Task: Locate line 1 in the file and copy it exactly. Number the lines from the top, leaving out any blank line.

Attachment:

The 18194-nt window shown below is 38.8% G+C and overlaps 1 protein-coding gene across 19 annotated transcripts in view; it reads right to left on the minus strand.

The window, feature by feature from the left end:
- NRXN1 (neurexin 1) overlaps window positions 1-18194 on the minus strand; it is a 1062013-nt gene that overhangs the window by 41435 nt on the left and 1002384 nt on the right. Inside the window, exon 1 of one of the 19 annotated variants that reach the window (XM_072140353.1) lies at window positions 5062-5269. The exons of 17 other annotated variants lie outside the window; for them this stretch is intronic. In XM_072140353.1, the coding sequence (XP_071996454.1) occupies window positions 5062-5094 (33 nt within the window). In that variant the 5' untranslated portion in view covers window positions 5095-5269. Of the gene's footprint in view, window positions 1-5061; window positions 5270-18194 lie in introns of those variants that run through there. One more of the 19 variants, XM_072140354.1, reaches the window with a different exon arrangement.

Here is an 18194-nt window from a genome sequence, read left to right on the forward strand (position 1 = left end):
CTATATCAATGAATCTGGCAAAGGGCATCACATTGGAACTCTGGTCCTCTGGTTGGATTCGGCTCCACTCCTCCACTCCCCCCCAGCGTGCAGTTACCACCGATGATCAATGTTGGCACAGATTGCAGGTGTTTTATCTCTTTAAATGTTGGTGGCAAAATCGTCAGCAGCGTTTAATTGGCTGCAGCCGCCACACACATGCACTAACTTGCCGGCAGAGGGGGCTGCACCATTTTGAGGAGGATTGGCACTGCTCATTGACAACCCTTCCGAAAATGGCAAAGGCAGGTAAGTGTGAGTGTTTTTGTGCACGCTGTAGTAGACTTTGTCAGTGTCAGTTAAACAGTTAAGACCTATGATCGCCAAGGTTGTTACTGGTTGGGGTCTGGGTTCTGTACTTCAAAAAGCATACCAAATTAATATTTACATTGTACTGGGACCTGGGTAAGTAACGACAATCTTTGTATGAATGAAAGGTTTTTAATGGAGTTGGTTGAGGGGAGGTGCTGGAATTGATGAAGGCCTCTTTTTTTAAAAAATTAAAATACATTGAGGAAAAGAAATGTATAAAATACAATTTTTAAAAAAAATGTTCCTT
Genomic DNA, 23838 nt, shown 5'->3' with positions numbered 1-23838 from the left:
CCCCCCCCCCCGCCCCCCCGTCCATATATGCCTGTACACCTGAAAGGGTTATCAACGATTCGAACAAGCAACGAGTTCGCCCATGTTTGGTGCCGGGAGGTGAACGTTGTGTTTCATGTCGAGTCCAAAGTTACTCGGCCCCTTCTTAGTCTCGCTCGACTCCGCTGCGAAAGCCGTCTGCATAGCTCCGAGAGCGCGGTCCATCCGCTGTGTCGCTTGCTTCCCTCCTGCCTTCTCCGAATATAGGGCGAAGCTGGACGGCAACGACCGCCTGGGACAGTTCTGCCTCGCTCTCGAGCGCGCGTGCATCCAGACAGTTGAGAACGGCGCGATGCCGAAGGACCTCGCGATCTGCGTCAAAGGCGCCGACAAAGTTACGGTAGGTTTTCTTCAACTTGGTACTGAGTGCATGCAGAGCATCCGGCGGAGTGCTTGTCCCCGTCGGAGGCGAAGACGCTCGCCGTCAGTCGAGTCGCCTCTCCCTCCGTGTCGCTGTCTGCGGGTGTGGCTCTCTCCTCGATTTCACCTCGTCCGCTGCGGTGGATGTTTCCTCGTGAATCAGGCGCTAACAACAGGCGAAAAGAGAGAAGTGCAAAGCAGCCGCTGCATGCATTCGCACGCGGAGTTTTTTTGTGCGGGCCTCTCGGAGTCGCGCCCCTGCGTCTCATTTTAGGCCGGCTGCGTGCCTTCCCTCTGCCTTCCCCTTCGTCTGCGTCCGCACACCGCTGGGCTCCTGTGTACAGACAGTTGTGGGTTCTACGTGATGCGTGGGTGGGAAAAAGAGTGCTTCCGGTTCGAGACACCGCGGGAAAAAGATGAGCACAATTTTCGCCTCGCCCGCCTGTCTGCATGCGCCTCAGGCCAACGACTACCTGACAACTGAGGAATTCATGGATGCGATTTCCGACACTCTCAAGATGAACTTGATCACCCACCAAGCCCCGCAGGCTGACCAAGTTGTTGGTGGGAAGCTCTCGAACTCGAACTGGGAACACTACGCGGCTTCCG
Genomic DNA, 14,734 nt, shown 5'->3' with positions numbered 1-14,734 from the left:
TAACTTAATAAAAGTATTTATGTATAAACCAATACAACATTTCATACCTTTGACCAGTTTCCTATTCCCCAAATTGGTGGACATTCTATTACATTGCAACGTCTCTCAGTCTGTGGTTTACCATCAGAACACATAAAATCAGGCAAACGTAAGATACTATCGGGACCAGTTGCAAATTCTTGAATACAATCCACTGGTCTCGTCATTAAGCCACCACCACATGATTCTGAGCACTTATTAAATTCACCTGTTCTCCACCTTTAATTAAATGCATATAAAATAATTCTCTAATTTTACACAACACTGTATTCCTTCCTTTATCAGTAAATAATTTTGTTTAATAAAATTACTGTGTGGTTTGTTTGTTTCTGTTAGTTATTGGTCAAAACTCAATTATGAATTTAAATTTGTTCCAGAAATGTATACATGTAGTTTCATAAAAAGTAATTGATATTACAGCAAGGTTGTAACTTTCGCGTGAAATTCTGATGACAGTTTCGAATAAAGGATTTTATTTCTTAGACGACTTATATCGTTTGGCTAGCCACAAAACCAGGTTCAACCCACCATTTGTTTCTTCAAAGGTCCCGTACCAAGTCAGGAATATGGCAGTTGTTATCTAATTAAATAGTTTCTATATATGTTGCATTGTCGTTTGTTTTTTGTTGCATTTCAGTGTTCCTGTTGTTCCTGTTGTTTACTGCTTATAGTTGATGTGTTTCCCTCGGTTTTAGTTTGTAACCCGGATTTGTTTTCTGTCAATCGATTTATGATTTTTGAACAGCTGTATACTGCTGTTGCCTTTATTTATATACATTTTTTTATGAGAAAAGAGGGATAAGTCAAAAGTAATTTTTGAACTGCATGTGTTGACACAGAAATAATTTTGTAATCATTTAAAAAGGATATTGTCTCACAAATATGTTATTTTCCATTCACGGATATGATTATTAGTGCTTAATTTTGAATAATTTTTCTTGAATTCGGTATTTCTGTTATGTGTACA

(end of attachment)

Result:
The 18194-nt window shown below is 38.8% G+C and overlaps 1 protein-coding gene across 19 annotated transcripts in view; it reads right to left on the minus strand.